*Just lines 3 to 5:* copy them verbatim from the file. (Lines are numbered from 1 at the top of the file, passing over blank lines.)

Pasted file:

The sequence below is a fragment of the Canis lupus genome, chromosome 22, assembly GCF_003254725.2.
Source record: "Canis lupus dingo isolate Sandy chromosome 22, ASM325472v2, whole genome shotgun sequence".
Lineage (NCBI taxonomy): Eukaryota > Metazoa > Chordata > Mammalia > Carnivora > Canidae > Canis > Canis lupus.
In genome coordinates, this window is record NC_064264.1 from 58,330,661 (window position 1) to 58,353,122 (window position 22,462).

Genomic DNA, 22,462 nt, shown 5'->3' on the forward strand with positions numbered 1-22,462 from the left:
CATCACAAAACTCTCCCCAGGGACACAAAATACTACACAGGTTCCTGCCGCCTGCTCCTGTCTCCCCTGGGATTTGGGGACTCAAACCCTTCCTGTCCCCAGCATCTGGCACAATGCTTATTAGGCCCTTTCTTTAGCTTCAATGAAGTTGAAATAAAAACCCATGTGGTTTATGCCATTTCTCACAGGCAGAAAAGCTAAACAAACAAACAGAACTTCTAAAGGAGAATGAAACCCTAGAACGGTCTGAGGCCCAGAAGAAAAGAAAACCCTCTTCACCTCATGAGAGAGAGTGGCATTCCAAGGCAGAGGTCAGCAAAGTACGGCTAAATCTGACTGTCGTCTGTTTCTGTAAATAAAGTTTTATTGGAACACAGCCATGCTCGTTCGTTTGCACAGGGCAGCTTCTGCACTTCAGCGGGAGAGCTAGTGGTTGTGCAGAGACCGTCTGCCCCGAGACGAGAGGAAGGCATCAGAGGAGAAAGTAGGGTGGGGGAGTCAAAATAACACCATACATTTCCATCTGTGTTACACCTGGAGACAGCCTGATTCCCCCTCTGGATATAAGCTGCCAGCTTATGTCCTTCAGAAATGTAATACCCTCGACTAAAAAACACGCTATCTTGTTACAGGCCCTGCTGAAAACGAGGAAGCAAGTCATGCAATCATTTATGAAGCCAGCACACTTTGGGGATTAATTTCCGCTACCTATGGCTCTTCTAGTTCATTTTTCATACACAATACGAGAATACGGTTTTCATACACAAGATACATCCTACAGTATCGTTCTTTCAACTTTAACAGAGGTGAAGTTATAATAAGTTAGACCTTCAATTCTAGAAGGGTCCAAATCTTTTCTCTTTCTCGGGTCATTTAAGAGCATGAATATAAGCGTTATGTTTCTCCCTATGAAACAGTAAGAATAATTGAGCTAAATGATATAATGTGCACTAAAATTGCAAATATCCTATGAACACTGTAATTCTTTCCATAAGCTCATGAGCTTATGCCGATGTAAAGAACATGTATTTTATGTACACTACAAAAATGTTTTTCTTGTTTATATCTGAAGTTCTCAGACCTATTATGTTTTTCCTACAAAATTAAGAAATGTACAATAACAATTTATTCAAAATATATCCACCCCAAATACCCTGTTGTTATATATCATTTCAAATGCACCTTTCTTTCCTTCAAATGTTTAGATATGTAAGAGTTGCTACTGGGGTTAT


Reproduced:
Lineage (NCBI taxonomy): Eukaryota > Metazoa > Chordata > Mammalia > Carnivora > Canidae > Canis > Canis lupus.
In genome coordinates, this window is record NC_064264.1 from 58,330,661 (window position 1) to 58,353,122 (window position 22,462).

Genomic DNA, 22,462 nt, shown 5'->3' on the forward strand with positions numbered 1-22,462 from the left: